No, this is not a trick question. Rather than all of the crazy, unrealistic, New Year’s resolutions people make, our health should be taking priority.
New Year’s Resolution is just another name for a personal goal. New year, new resolution, new me. Sounds great, right? One of the few studies conducted on the outcome of new year’s resolutions concluded that only half were able to continue with those resolutions after the first month. So why do the majority of new year’s resolutions fail?
- People set goals that are too lofty
- The goal isn’t something the individual actually wants to do
- You’re trying to satisfy others
The number one reason resolutions fail is because the goal is unrealistic. We tend to find ourselves looking for a magical wand or fairy dust in order to meet our resolutions. Writing down our goals, separating them into short term and long term, will help make your goals more achievable.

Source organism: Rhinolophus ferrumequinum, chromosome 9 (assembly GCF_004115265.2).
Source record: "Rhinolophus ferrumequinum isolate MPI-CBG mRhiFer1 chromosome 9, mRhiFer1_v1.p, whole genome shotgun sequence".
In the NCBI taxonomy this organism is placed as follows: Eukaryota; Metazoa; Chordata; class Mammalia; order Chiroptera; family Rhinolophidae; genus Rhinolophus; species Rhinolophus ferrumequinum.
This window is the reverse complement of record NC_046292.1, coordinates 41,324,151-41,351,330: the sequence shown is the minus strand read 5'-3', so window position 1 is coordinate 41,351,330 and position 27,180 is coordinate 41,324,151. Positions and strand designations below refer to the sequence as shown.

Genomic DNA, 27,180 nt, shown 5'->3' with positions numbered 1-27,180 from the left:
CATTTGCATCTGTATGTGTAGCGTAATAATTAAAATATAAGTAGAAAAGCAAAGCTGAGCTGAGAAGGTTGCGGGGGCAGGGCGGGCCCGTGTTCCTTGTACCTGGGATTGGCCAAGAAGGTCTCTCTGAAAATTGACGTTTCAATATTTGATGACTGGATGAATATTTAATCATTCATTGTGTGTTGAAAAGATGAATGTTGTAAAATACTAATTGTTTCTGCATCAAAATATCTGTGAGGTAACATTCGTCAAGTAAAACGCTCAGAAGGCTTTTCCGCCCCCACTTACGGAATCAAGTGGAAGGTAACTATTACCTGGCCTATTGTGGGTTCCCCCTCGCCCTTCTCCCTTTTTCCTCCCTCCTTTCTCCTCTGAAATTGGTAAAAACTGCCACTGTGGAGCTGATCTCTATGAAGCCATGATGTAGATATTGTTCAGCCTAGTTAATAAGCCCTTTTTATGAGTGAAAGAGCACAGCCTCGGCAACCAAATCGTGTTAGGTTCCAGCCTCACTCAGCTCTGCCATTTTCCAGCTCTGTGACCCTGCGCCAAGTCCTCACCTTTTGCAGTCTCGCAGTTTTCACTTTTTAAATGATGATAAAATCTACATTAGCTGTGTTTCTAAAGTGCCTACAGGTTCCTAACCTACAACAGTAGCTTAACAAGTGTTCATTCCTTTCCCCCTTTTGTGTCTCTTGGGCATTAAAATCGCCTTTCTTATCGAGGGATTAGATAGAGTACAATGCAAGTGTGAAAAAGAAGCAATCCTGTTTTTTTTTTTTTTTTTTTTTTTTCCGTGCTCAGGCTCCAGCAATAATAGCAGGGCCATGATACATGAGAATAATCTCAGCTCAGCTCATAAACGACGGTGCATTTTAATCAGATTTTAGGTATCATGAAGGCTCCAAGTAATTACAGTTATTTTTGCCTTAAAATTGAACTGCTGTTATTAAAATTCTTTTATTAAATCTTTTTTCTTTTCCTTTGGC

Motivation is a key factor in determining your success. When setting our goals for the new year we want to focus on ones that reflect our inner selves and our aspirations. A lot of times we get caught up in making goals for ourselves that other people want, rather than what we truly want.
Focusing your new year’s resolution on your health is a great way to start building healthier habits.
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- Streep P. Psychology today. The Problem With New Year’s Resolutions: What to Do Instead. 2018:n/a.
- Norcross, John & J. Vangarelli, Dominic. (1988). The resolution solution: Longitudinal examination of New Year’s change attempts. Journal of Substance Abuse. 1. 127-134